Shock, no awe: how grim drama Pieces of a Woman fails to portray trauma

The Oscar-tipped Netflix drama centers on a harrowing and effective scene of loss yet its attempt to deal with the fallout fails to ring true

Any discussion of Pieces of a Woman, a Netflix drama from Hungarian director Kornél Mundruczó about a couple reeling from the sudden death of their infant daughter during labor, almost inevitably hinges on The Scene. Said scene is a 24-minute single take spanning the entirety of a home birth; a swinging single camera follows Boston couple Sean (Shia Labeouf) and Martha (Vanessa Kirby) from giddy early contractions to agonized labor on the floor, in the bath tub, on the bed, through the last-minute replacement midwife Eva’s (Molly Parker) realization of the baby’s flagging heart rate to the couple’s initial joy as they hold their baby girl and, finally, their horror as her cries fade away. Expertly choreographed and relentlessly focused, anchored by absolute physical commitment from its leads, the scene demands penance from the viewer. I started it splayed on my bed, and left in a crouch.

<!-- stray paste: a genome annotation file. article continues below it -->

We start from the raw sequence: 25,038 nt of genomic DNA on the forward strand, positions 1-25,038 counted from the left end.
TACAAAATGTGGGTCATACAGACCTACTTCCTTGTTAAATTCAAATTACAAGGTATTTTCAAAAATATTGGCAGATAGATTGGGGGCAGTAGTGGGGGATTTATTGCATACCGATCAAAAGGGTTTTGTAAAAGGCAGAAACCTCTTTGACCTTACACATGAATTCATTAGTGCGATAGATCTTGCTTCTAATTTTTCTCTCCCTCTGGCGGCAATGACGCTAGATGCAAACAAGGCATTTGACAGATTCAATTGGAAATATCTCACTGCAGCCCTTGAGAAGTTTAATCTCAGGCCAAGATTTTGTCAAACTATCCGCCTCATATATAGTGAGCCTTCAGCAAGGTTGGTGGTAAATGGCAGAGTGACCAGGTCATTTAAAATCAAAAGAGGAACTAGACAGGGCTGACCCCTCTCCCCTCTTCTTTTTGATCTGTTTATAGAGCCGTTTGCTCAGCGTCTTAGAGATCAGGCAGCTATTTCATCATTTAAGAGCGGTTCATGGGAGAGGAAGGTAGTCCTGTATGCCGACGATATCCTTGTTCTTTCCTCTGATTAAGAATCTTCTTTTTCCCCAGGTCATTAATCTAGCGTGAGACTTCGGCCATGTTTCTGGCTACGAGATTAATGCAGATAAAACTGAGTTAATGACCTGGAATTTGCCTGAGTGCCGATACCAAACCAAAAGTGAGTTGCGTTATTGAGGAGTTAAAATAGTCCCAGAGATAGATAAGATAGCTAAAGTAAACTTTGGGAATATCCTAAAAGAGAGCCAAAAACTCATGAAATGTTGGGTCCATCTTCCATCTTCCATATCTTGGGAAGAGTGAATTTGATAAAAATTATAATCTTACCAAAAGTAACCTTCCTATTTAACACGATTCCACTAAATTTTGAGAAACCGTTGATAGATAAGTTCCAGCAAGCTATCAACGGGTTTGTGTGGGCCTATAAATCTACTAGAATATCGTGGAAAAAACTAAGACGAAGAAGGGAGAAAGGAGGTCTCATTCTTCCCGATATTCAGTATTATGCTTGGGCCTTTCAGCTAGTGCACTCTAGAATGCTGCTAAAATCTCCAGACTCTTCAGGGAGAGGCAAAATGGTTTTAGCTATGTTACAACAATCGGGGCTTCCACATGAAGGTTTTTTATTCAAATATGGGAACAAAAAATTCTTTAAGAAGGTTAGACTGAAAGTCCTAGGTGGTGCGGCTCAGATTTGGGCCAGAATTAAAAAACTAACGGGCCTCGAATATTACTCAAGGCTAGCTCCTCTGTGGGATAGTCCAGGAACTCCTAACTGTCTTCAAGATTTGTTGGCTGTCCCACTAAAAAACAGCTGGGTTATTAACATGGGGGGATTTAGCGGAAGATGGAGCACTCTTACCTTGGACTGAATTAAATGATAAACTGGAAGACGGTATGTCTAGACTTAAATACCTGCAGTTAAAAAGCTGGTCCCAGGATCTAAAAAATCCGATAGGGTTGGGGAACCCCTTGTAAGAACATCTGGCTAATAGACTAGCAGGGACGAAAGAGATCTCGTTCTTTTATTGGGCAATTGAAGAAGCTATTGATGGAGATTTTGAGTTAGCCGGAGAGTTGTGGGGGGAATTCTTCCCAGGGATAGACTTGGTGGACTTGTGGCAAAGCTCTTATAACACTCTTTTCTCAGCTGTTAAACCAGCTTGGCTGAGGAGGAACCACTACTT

Related: Pieces of a Woman review – vehement but inauthentic childbirth drama

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Source: theguardian
Shock, no awe: how grim drama Pieces of a Woman fails to portray trauma